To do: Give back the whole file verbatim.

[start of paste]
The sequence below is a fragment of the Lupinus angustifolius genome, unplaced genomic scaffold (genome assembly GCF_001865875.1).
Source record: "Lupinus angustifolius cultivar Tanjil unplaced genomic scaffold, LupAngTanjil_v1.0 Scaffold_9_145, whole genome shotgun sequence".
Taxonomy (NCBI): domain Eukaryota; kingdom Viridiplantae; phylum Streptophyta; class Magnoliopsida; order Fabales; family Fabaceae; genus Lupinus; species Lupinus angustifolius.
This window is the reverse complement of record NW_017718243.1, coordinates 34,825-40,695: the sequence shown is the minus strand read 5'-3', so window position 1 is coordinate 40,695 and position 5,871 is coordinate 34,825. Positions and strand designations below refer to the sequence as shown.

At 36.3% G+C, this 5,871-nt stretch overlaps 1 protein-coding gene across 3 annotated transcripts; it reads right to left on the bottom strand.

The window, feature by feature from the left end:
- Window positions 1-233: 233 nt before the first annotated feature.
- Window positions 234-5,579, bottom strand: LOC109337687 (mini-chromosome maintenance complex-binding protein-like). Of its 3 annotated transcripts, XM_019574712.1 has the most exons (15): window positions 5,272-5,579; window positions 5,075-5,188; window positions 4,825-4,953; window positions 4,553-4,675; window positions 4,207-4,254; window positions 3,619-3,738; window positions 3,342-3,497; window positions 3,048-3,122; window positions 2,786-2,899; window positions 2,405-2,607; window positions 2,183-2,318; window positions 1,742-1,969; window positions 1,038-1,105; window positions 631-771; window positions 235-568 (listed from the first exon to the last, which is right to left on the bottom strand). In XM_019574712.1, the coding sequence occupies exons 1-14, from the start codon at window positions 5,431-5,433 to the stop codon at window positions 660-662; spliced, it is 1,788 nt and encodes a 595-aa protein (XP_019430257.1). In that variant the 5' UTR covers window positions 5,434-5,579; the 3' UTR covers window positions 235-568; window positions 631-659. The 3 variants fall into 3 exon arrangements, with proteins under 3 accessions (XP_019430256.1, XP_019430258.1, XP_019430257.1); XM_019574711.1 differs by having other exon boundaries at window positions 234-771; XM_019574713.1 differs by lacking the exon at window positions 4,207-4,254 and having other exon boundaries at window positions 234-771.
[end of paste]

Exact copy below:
The sequence below is a fragment of the Lupinus angustifolius genome, unplaced genomic scaffold (genome assembly GCF_001865875.1).
Source record: "Lupinus angustifolius cultivar Tanjil unplaced genomic scaffold, LupAngTanjil_v1.0 Scaffold_9_145, whole genome shotgun sequence".
Taxonomy (NCBI): domain Eukaryota; kingdom Viridiplantae; phylum Streptophyta; class Magnoliopsida; order Fabales; family Fabaceae; genus Lupinus; species Lupinus angustifolius.
This window is the reverse complement of record NW_017718243.1, coordinates 34,825-40,695: the sequence shown is the minus strand read 5'-3', so window position 1 is coordinate 40,695 and position 5,871 is coordinate 34,825. Positions and strand designations below refer to the sequence as shown.

At 36.3% G+C, this 5,871-nt stretch overlaps 1 protein-coding gene across 3 annotated transcripts; it reads right to left on the bottom strand.

The window, feature by feature from the left end:
- Window positions 1-233: 233 nt before the first annotated feature.
- Window positions 234-5,579, bottom strand: LOC109337687 (mini-chromosome maintenance complex-binding protein-like). Of its 3 annotated transcripts, XM_019574712.1 has the most exons (15): window positions 5,272-5,579; window positions 5,075-5,188; window positions 4,825-4,953; window positions 4,553-4,675; window positions 4,207-4,254; window positions 3,619-3,738; window positions 3,342-3,497; window positions 3,048-3,122; window positions 2,786-2,899; window positions 2,405-2,607; window positions 2,183-2,318; window positions 1,742-1,969; window positions 1,038-1,105; window positions 631-771; window positions 235-568 (listed from the first exon to the last, which is right to left on the bottom strand). In XM_019574712.1, the coding sequence occupies exons 1-14, from the start codon at window positions 5,431-5,433 to the stop codon at window positions 660-662; spliced, it is 1,788 nt and encodes a 595-aa protein (XP_019430257.1). In that variant the 5' UTR covers window positions 5,434-5,579; the 3' UTR covers window positions 235-568; window positions 631-659. The 3 variants fall into 3 exon arrangements, with proteins under 3 accessions (XP_019430256.1, XP_019430258.1, XP_019430257.1); XM_019574711.1 differs by having other exon boundaries at window positions 234-771; XM_019574713.1 differs by lacking the exon at window positions 4,207-4,254 and having other exon boundaries at window positions 234-771.